If you are reading this article, it is because you were enticed by the prospect of learning how to stop procrastinating.
Like many people I work with, you’ve tried seemly everything under the sun to follow through, but to little avail. So, at this point, you may assume that, left to your own devices, you are going to continue this way.
And what you really need is someone to watch over you to make sure you follow through, right? If this is what you are thinking, I think you are wrong, sort of…
Sure, accountability can be an important piece of the puzzle in addressing procrastination. But, when it comes right down to it, adults with ADHD usually don’t want someone standing over them, telling them what to do.
Rather, the key to managing your procrastination is figuring out creative solutions to address the reasons you procrastinate in the first place.
Read on to find out how to counter your particular flavor of procrastination.
Oh, and please remember, procrastination is a really hard nut to crack, especially for Adults with ADHD. You can do it. Just don’t forget to be compassionate with yourself along the way.
Procrastination Fix #1 – Identify Where You Procrastinate
Right now, when you avoid a task, you may pause for a second. And then not give it another thought, at least for a while. Rather, you steer clear of it by getting lost in something else, anything else — another work task, the internet, organizing, etc.
Until the proverbial sh** hits the fan…
Then you knock your head against the wall, figuratively speaking of course, and scream internally, “Why do I do this?!” At this point, you may continue to avoid the task or you may get lost in addressing the fire drill of the moment caused by your procrastination.
While this scenario plays itself out again and again, I know you know this avoidance response isn’t helpful.
But think about it. If you have little clue as to why you are procrastinating on a task and even less of a clue as to what to do about it, it totally makes sense that you are sidestepping it.
Ready to learn how to respond differently?
List the tasks you are avoiding and then read on…
Procrastination Fix #2 – Clear the Decks
The next step is to decide whether all of the tasks on your active task list really belong there. Your immediate response may be, “I’ve already decided. After all, why would I put a task on my list, if I didn’t need to do it?”
Ok, got it. But, if your list is similar to many others I’ve seen, it may function more as a wish list. Because, given your current capacity, you can’t possibly do it all.
So, while you continue to put off tasks you really have no intention of doing, they stay on your list, hanging on for dear life. And you continue to beat yourself up for procrastinating.
But I know, even if you are willing to consider trimming your list, you don’t want to forget your ideas. Because, well, you might want to do them — someday.
Creating a Maybe/Someday List to store projects you’re not ready to kick to the curb forever is a great solution.
Here are a few suggested guidelines to get you started:
- Have one for personal projects and one for business/professional projects.
- Review them monthly to decide if you are ready to take action on any of your ideas.
- Continue to add any task that comes to mind, but just is not ready for prime time — research fish keeping, start to video blog, organize attic, etc.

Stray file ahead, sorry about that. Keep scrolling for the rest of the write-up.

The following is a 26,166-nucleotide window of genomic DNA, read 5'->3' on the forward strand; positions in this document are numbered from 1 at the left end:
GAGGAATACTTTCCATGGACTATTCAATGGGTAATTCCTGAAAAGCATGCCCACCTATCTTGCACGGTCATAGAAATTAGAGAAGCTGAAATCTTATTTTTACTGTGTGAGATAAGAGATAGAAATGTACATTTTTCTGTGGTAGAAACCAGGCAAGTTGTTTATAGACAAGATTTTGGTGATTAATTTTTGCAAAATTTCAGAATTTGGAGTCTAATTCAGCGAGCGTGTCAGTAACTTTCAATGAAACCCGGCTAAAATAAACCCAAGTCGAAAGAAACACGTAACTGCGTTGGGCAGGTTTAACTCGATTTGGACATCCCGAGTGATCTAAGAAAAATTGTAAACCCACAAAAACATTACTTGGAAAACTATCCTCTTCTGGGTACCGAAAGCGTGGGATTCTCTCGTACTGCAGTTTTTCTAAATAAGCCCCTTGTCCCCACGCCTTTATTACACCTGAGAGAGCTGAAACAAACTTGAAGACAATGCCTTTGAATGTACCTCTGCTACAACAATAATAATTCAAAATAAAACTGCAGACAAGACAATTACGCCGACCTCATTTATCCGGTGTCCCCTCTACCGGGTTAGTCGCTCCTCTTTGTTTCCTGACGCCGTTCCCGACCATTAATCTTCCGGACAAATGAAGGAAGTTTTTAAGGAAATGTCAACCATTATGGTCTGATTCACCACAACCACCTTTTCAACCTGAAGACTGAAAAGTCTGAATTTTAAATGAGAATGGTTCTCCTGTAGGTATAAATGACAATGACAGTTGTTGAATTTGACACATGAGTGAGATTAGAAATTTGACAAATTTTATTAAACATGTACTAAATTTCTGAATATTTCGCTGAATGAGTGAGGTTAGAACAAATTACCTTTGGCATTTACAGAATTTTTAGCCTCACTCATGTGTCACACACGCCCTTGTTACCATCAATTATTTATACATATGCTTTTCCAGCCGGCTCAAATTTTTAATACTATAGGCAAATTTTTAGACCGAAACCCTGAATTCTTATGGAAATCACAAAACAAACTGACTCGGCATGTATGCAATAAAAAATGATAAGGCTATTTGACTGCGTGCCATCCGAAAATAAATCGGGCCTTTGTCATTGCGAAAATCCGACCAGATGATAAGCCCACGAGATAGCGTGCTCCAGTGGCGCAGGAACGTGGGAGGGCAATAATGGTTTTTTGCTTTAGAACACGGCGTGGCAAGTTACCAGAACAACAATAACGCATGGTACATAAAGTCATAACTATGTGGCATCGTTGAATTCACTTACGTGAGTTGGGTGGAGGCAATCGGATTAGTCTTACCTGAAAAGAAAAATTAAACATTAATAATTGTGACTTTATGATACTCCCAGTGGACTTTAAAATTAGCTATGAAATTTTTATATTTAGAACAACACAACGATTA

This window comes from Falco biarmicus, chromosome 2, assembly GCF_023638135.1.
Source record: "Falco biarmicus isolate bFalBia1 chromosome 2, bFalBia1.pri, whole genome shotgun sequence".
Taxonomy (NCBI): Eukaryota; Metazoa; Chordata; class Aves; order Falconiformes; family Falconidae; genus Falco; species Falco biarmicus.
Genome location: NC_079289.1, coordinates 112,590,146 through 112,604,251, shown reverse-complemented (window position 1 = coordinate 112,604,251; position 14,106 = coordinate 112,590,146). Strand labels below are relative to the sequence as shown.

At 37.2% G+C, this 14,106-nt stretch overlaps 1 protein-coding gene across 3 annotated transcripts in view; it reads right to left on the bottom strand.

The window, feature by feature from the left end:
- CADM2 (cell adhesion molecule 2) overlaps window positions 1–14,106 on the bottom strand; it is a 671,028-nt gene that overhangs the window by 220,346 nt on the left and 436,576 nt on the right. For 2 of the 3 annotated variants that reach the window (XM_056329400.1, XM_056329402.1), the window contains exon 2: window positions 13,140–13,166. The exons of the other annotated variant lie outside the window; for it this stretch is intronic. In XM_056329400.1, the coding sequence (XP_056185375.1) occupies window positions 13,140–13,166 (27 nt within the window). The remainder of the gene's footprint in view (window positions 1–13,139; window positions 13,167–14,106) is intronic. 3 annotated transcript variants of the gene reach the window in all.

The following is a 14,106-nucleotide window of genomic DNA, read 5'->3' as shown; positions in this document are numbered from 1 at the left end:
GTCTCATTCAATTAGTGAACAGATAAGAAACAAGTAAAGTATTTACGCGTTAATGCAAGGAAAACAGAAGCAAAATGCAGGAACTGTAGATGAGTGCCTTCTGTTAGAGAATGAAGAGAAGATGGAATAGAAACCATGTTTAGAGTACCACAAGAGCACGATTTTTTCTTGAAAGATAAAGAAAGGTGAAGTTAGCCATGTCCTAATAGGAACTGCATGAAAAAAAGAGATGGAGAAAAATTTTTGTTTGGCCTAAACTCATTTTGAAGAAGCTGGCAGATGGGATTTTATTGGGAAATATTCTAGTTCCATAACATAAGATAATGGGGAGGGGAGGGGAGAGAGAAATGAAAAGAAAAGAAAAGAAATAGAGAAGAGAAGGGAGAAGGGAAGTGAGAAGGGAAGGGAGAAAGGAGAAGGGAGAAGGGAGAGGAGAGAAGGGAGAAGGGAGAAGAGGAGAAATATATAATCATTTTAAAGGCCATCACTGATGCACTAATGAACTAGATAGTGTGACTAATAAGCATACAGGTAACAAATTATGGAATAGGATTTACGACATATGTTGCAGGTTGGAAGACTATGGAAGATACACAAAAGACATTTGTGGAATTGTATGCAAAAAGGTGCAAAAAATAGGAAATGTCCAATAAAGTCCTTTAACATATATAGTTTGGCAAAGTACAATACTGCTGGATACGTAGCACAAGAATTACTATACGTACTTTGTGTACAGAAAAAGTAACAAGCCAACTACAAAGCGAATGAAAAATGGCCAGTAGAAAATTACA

- Delete those you decide you really aren’t going to do in the foreseeable future — make own dog food, take pilot lessons, etc.
One of the advantages of maintaining a Maybe/Someday List is you have made a decision not to do a task and are no longer procrastinating. Then you can stop heaping shame and blame on yourself for not doing what you said you would do!
Procrastination Fix #3 – Address Your Emotions
None of the typical solutions — breaking down your tasks, scheduling them, avoiding distractions, etc. — will help you manage your procrastination until you address the emotions that may be keeping you stuck.
So, that is the next step.
If you are a run of the mill procrastinator, like the rest of us, at some point your emotions— fear of failure, fear of success and resentment — will be the cause of your procrastination.
And, since your thinking is driving your emotions, you can start to manage them by practicing positive self-talk, such as:
- “I might make mistakes, but that does not make me a failure.”
- “Even if the worst happens, I’ll be ok.”
- “This is going to be really uncomfortable, but I don’t want that to stop me.”
But, if you really want to address the emotions that contribute to your procrastination, you will need to dig in a little deeper. Start by checking out ADHD and Avoiding Negative Thinking Traps – Part 1 and ADHD and Avoiding Negative Thinking Traps – Part 2.
If, despite your best efforts, you are unable to make headway, you might need the help of a therapist to help you address the more deep seeded emotions underlying your avoidance behaviors.
Procrastination Fix #4 – Make Sure You Have Clarity
Another reason you may be procrastinating is there is some part of the task you just don’t get. You may not even recognize this is the reason you are stuck! You just continue to dodge it…
Completing the statements below for a task you are avoiding will help you figure out if the reason for your procrastination is lack of clarity:
- The best place to start is…
- The very next action is…
- The process for doing this part is…
- When I am done with this part / the task it will look like… (If you can’t visualize the end, it will be hard to know what you are supposed to work toward.)
- I am going to work on this… (If you don’t have a specific date and time, it is easy to keep pushing it off to — sometime.)
If you are not able to complete these statements, then lack of clarity may likely be one of the culprits for your procrastination.
Next, ask yourself, “What do I need in order to get clear where things are a little fuzzy.